In Their Element: An Art-Filled Mid-century Modern Home

Thoughtful renovations and an eye for collecting are the hallmarks of Dan Fulkerson and Rey Garcia’s lovingly restored home.
by Ayn-Monique Klahre |  photography by Trey Thomas

Dan Fulkerson and Rey Garcia weren’t really on the market for a new home in Raleigh. They were talking about investing in a mountain house. But the minute they walked in the front door of this North Hills ranch, Garcia turned around and said, “This is our house.”

“It was the slate floors,” he says. “They reminded me of home, growing up in the Philippines.”

The home is a small 1960s construction, one some might consider a candidate for a tear-down. But the couple loved its Mid-century modern character, and how you could see straight through the front door to a wooded tract off the backyard. “Somehow the house spoke to us; we loved its bone structure,” says Fulkerson.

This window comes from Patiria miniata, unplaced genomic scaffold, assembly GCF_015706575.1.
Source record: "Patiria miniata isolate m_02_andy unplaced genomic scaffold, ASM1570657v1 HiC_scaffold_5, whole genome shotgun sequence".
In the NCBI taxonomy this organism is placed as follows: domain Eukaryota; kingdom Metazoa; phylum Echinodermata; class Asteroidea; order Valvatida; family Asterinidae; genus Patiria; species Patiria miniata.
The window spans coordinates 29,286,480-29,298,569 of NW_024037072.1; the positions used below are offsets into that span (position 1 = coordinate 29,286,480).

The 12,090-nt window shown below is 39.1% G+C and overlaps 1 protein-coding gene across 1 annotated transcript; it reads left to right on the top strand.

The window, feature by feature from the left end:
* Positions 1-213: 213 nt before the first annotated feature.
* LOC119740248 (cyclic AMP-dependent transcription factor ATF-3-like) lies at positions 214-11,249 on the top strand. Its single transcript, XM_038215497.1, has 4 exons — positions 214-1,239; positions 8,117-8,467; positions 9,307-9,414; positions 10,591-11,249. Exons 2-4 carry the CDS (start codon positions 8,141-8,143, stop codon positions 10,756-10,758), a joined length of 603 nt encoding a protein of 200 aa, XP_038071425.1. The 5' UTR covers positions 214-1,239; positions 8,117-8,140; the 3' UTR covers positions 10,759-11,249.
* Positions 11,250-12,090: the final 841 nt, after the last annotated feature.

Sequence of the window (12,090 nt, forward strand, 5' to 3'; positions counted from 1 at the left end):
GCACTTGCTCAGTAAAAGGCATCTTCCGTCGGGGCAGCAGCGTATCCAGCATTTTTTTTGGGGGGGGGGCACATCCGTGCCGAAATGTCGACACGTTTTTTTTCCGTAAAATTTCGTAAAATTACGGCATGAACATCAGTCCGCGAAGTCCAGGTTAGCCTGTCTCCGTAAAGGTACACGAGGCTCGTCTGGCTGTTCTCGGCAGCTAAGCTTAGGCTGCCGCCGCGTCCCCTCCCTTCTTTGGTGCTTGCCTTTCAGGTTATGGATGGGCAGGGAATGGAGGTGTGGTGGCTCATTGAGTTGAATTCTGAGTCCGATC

From the beginning, Fulkerson and Garcia knew they would want to modernize the home but keep it largely the same. “We absolutely wanted to maintain the integrity of the house, we were very conscious of that,” says Fulkerson. “We wanted to maintain the footprint and respect the time period in which it was built, so it would look the same from the street.”

The couple kept the home’s original doors and slate floors. Photographs by Cuban brothers Eduardo and Orlando Garcia grace the entryway.